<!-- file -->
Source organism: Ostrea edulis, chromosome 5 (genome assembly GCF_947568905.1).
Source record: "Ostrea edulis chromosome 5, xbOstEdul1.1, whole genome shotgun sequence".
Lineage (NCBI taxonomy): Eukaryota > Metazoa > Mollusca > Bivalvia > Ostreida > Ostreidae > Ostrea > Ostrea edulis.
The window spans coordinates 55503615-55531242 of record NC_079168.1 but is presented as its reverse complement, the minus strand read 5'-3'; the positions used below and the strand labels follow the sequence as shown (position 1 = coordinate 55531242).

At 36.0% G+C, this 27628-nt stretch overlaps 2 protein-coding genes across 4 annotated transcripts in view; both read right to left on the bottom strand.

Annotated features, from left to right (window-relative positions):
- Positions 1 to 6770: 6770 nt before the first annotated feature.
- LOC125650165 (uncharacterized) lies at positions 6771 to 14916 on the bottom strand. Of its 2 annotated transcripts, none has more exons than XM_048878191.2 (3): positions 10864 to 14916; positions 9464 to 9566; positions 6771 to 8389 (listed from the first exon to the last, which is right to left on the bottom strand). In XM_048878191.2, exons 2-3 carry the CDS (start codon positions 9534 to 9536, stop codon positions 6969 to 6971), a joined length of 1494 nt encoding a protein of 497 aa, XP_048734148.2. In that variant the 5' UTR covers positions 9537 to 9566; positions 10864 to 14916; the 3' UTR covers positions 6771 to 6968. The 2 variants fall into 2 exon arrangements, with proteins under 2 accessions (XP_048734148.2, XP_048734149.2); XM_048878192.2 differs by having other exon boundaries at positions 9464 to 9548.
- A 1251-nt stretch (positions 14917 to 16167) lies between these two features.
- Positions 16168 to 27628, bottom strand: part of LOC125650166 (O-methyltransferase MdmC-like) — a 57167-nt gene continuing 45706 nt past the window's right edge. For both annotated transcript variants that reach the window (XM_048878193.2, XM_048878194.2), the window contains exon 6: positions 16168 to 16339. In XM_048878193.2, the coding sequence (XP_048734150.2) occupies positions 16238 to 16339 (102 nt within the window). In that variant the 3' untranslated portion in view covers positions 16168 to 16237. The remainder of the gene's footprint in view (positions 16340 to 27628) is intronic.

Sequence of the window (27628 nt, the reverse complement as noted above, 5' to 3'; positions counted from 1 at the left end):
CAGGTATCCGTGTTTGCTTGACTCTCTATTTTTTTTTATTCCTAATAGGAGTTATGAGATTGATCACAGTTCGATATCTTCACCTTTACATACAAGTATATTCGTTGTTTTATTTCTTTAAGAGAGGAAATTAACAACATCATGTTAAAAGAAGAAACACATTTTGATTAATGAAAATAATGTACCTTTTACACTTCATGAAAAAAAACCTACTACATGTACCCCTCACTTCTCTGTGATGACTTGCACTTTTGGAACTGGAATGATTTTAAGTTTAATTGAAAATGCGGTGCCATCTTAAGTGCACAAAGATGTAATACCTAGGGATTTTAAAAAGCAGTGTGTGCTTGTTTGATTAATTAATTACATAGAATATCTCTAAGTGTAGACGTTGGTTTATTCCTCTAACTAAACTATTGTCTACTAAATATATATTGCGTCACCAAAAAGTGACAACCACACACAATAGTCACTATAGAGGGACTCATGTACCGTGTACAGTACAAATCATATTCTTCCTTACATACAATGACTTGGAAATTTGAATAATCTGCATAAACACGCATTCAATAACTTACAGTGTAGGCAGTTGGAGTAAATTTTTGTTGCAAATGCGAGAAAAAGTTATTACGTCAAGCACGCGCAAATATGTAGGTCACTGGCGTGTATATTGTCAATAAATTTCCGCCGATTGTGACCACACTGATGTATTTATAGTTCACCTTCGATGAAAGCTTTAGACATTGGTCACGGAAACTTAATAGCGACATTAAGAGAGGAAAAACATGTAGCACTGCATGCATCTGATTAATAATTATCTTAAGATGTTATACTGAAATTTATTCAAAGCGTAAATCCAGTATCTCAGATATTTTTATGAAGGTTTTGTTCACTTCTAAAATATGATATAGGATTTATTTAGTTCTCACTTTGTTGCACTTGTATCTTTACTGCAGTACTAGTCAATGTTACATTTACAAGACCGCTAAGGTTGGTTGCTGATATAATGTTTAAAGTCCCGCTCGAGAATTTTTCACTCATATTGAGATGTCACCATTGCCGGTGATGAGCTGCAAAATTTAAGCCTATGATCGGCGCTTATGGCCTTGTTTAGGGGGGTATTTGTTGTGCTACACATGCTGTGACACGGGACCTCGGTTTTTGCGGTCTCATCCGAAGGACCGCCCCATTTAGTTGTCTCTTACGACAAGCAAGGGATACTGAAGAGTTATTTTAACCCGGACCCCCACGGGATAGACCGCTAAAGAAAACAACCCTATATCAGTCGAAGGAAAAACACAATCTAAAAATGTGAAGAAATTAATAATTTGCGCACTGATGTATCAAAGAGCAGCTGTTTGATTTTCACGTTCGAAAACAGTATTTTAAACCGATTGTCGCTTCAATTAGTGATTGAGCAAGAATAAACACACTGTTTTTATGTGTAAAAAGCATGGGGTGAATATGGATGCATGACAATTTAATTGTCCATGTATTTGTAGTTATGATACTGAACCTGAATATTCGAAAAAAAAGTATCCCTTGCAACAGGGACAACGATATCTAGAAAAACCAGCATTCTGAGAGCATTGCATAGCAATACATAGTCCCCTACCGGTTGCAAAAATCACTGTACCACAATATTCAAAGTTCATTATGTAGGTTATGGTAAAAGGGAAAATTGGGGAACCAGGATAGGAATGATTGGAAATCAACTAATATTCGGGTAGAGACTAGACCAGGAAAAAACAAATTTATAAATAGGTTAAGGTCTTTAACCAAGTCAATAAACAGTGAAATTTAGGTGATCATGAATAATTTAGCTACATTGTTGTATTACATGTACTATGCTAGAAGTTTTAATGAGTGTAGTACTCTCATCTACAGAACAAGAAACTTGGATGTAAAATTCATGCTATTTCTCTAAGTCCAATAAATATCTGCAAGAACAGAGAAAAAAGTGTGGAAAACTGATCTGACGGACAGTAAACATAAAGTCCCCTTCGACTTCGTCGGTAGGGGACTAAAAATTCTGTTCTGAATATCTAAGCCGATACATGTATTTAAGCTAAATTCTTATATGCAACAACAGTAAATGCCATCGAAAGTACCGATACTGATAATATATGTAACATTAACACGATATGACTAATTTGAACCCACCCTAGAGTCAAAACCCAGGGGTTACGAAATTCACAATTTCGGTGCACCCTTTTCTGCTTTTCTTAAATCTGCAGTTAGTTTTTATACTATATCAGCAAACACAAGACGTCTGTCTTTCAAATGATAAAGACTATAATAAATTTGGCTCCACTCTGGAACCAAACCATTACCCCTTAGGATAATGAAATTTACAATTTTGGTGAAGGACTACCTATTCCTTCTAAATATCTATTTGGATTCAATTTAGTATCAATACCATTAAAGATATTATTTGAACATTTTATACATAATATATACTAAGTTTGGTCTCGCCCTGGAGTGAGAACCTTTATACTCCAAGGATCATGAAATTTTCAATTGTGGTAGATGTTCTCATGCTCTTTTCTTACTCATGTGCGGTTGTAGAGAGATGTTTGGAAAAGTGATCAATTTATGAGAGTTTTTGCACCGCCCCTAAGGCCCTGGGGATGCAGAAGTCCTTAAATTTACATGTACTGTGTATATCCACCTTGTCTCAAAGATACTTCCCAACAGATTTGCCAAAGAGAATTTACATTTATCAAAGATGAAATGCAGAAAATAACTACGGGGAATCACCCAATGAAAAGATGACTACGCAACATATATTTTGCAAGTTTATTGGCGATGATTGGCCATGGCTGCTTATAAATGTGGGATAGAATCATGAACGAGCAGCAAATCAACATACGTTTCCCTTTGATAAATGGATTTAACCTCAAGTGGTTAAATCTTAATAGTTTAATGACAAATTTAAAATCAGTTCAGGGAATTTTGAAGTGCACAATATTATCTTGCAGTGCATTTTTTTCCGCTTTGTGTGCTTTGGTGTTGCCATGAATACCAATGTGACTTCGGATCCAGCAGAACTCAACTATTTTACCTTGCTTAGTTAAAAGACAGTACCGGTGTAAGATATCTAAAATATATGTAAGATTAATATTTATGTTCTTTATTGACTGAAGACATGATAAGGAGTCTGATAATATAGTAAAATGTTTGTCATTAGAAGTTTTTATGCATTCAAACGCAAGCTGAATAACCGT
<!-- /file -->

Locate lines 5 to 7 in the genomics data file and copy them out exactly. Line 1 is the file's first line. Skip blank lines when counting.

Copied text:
At 36.0% G+C, this 27628-nt stretch overlaps 2 protein-coding genes across 4 annotated transcripts in view; both read right to left on the bottom strand.

Annotated features, from left to right (window-relative positions):
- Positions 1 to 6770: 6770 nt before the first annotated feature.